The appearance of the PowerShot G5 X at the Canon store without any sign of a press-release before it being commercially shown is a strange move, especially because this is the first time Canon uses an electronic viewfinder (EVF) in their G series. It’s a departure from the tunnel vision present in previous models, so it deserved to be announced loudly, but Canon seems to think otherwise.
Anyway, here we are with a new compact camera that will, again, divide opinions. Some have already started to say it’s Canon doing their thing, mostly being behind the pack when it comes to innovation, while others praise the specs and the whole thing about the new model. There has to be a way, somewhere in the middle, that explains better why Canon took this path. Of one thing I am sure: this new PowerShot G5 X is a step in the right direction, simply by the implementation of the full-featured 2.36 million dot electronic viewfinder. The fact that it appears associated with a compact does not mean it can not be a step for implementing EVFs on future Canon mirrorless cameras. Time will tell.
Even Canon, that previously stood by their “tunnel vision” viewfinders, now states in the information available for the PowerShot G5 X that the camera’s viewfinder “makes it simple to compose, set and capture high-quality stills and video without taking your eye away from the camera”. So, after all viewfinders are still needed, even if EVF – which I continue to not appreciate. Viewfinders, after all, also contribute to better stability when holding a camera, simply because you create a kind of “tripod” with your arms and nose, to keep the camera steady.
Canon also agrees that LCDs for composing are, sometimes, not the ideal thing, when they write that “for photography in the glare of bright sunlight, recording HD Video in an auditorium and other situations where the lighting is difficult or using the LCD monitor is inconvenient, the PowerShot G5 X’s electronic viewfinder helps enable unfettered operation”.
Canon’s PowerShot G series has moved on with the times, changing sensors and resolutions since the first G1 X, launched in 2012, with a 1.5” sensor (18.7 x 14 mm) with 4352 x 3264 pixels , 14Mp and a 28-112 mm zoom. The second model, the G1 X Mark II, from February 2014, had the same sensor size but only 13MP and a 24-120 mm zoom. The G7 X, from September 2014, offered a 1 inch 20MP BSI-CMOS (5472 x 3648 pixels), with a 24-100 mm zoom in a smaller body, and in June 2015 Canon presented the G3 X, with similar specs in terms of sensor, but offering a 24-600 mm zoom. Check the camera size page to see the different models side by side.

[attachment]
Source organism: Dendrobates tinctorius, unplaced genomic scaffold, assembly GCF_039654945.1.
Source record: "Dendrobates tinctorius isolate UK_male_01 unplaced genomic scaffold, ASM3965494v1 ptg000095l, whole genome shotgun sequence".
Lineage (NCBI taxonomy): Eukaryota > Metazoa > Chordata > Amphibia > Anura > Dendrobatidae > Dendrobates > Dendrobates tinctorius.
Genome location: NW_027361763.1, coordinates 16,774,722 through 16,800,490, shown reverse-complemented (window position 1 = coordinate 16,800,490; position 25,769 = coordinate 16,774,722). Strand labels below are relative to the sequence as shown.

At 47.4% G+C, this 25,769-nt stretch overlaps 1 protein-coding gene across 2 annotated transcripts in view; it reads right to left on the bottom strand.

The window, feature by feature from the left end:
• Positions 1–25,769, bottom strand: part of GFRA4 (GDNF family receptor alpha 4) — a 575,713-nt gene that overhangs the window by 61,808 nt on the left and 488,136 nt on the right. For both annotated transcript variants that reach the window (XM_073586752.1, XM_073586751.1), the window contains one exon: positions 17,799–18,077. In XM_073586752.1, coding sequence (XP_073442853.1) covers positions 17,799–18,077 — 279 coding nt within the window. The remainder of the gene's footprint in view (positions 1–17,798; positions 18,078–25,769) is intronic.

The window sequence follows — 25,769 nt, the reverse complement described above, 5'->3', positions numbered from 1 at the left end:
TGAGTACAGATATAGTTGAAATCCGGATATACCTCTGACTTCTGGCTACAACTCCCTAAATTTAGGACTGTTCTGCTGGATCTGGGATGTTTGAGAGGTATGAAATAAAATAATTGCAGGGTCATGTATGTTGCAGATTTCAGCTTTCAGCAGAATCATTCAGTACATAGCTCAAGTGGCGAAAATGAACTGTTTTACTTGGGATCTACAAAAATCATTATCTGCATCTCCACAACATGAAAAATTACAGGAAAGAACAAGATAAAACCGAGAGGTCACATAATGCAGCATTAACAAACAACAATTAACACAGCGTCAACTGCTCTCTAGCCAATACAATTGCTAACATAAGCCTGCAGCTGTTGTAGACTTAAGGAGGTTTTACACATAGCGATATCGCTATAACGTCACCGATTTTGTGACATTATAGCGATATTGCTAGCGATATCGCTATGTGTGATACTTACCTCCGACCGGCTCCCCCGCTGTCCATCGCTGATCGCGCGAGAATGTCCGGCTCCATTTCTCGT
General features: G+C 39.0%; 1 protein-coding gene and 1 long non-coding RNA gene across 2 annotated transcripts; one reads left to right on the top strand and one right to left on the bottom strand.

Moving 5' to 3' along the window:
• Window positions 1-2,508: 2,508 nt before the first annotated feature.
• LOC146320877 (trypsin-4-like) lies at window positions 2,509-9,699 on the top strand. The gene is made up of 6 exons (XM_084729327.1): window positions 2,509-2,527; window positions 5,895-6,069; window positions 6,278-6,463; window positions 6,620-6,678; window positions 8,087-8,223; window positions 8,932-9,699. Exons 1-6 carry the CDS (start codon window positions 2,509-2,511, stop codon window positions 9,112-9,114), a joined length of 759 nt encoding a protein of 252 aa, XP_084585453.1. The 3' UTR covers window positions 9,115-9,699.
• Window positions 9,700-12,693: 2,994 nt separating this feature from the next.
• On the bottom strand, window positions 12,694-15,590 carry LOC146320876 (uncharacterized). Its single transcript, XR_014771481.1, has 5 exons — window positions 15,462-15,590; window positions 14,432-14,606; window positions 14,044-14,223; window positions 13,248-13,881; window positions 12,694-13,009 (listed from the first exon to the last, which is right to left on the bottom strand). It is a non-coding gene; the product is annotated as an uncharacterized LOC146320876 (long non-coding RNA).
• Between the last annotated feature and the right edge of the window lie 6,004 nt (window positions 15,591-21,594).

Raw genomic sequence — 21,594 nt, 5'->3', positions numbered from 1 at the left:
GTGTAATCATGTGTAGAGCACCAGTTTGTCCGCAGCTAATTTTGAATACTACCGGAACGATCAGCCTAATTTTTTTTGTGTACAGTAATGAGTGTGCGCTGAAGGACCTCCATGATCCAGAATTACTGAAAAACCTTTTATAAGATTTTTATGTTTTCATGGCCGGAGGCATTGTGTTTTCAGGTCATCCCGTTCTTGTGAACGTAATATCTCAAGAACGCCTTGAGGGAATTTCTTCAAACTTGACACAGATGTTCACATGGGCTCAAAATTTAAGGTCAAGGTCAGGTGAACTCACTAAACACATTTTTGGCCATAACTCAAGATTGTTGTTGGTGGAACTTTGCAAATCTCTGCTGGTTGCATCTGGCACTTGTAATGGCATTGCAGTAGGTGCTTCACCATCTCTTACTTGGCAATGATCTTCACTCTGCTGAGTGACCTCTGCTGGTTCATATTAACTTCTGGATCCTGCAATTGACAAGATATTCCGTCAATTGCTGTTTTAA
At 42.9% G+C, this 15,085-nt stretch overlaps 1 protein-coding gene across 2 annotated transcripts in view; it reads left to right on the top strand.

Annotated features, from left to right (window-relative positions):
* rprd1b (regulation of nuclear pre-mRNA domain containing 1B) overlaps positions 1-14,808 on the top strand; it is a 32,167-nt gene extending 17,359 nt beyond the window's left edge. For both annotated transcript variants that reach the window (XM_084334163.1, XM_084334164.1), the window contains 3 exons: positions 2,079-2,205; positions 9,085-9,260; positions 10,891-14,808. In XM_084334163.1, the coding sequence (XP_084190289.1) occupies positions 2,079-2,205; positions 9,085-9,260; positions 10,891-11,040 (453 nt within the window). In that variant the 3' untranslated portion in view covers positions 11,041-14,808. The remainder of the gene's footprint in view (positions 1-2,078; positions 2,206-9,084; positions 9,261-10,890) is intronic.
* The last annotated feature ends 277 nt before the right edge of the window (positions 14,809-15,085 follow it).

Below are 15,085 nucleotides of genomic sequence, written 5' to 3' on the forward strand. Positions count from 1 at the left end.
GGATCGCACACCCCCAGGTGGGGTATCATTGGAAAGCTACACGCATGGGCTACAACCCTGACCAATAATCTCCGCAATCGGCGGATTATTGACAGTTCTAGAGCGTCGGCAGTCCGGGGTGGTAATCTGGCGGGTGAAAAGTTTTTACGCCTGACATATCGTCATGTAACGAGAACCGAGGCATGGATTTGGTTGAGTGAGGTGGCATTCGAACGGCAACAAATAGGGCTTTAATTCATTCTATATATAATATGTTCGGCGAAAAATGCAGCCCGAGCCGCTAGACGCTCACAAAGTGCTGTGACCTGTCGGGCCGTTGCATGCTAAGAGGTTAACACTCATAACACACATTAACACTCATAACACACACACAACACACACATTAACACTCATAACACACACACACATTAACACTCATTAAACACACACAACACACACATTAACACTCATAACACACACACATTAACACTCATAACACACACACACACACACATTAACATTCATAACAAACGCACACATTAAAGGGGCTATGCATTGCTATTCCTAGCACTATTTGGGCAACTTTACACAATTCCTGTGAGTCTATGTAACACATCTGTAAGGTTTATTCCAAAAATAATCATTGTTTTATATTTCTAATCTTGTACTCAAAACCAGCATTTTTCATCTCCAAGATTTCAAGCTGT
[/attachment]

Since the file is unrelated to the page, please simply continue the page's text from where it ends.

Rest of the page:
Now, at the heart of the PowerShot G5 X camera is, says Canon, “a brilliant 1.0-inch 20.2 Megapixel High-Sensitivity CMOS sensor. Physically larger than the sensors found in most compact cameras, the PowerShot G5 X’s sensor works in tandem with Canon’s DIGIC 6 Image Processor to quickly deliver gorgeous, high-resolution images with nuanced details, plus impressive low-light performance with a low signal-to-noise ratio and minimal noise and distortion. Suitable for tremendous enlargements, significant cropping and many other applications appealing to the advanced photographer, images and video captured on the PowerShot G5 X’s sensor are engineered to impress even the most critical eye.”
Without much more information about the sensor, one is led to believe it will not be much different from the sensor present in the G3 X. After all, it was launched recently. Anyway, to take advantage of its large, 1.0-inch imaging sensor, the PowerShot G5 X camera has a sharp and versatile 4.2x Optical Zoom lens. With a 35mm equivalent range of 24–100mm it’s equally suitable for landscapes, portraits, group photographs and even close-up photography. Designed to perform in numerous lighting situations, the PowerShot G5 X’s lens has a bright maximum aperture of f/1.8 for low light performance, a 9-blade aperture for beautiful, blurred background detail and is engineered to focus from distances as close as 2.0 in. The PowerShot G5 X’s lens works in concert with the camera’s sensor and image processor to reliably deliver sharp images from edge to edge and from wide-angle to telephoto, all tailored to meet the exacting standards of even critical photographers.